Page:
That’s a very odd statement considering AMD drivers for DX11 are very inefficient and can cause a loss of performance on weaker CPU’s especially.
AMD writes their own drivers so not sure how NVidia could sabotage that, and if you’re referring to something else like Gameworks that’s not a driver so is a whole different ball of wax.
I know there are people that claim NVidia does not play fair, however if you look very carefully you might discover that it is AMD that is not doing so more than NVidia. That’s a discussion for another time though.
GP100 isnt really new. Its
GP100 isnt really new. Its been in development for YEARS and so has 16nm FinFET. Just like 28nm and GK110.
These GPUs are designed primarily for several hundred million dollar pre-exascale supercomputers.
GP100 is directly competeing with Intel Knights Landing and Knights Hill, not with anything from AMD.
They HAVE to work or Nvidia will lose millions in market share to Intel. Theyll be shipping to integrators before consumers in batches of thousands for a single computer.
The fact that youll be able to put one of them in your PC is amazing. Rest assured they will work just fine and the last few years has been spent working the kinks out.
I doubt this is going to stop
I doubt this is going to stop developers from making shitty games like Batman. 😛
I just hope this results in a card that can last for atleast 5 years when combined with an adaptive sync technology. Gfx tech is evolving way too fast to keep up in such a recessionary environment.
I always go team red, but I’m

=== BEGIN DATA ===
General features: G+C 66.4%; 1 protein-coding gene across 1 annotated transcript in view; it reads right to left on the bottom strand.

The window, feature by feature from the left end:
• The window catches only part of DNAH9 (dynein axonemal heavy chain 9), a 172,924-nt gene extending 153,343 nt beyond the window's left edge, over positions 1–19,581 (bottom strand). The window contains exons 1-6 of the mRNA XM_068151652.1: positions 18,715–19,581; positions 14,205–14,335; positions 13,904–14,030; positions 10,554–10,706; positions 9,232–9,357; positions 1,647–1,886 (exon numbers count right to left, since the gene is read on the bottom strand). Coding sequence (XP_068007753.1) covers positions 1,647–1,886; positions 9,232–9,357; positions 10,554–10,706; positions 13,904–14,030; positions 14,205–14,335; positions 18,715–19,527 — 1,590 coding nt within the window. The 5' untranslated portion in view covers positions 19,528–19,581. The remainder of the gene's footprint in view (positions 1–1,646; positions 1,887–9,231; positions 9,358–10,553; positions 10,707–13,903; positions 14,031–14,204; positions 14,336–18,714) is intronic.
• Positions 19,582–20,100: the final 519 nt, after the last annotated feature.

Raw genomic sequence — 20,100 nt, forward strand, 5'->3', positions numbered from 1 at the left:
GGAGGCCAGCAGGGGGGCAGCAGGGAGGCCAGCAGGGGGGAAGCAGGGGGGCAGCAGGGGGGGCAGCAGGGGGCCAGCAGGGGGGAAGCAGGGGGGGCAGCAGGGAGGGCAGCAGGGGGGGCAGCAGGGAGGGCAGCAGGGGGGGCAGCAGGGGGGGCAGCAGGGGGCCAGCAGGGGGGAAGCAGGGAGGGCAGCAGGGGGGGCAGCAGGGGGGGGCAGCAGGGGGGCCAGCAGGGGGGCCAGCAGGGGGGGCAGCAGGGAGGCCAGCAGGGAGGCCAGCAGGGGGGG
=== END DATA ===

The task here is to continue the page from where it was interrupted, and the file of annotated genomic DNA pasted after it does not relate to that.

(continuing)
I always go team red, but I’m genuinely excited to see just how awesome nvidia’s HBM cards are going to be.
It will also be fun to see how far up the scale this shifts the gpu pricepoints.
Um, the 28nm node was
Um, the 28nm node was introduced on the 7970 first at the end of 2011, not the GTX 680 in 2012
You know this is Nvidia news
You know this is Nvidia news right? Nvidia introduced it in 2012 on their products.
As the article
As the article states.
Hes right. The article makes it seem Nvidia was the first to introduced 28nm with GTX 680 which it clearly wasn’t.
Golden rule of updating a
Golden rule of updating a graphics card (or smartphone): Update AT LEAST 2 gens later to see noticeable change.
Also, These cards will coincide with the occulus rift’s release, a device that will cost at least $350. (http://www.techtimes.com/articles/90681/20151003/the-very-first-production-oculus-rift-has-been-made-and-it-will-cost-more-than-350.htm)
That thing will need a card pushing at least 2160×1200 at better-than-decent framerates due to the nature of VR.
When occulus starts flying off the shelves, and it will imho at any price level below or around $550 – $600, GPU manufacturers will have to offer “rift ready” cards (i expect branded stickers…like windows10 ready)but at lower costs than today’s cards of similar power because one must consider the cost of the rift into the equation.
The rift will not cost thousands anyway, so you can’t really call it a hardcore/novelty item to justify sticking hardcore-priced cards next to it marketing wise.
I am expecting the gen AFTER the upcoming one to offer much much better performance per dollar because of the effect occulus will have on the gaming and other industries and because AMD and NVIDIA will already have covered their R&D expenses for their upcoming cards, thus being able to lower pricing and fight for the rift market share.
I say if you can afford it,
I say if you can afford it, upgrade whenever you want! YOLO!
Single precision, 32 bits
Single precision, 32 bits (about 7 decimal digits).
Halving that to 16 bit.. surly that will reduce the precision down so low that game designers and programmers will find it extremely hard to code for the things they need.
But twice as fast… maybe
The half precision float is
The half precision float is probably for deep learning applications. I remember reading about how they can have low precision but still get good results.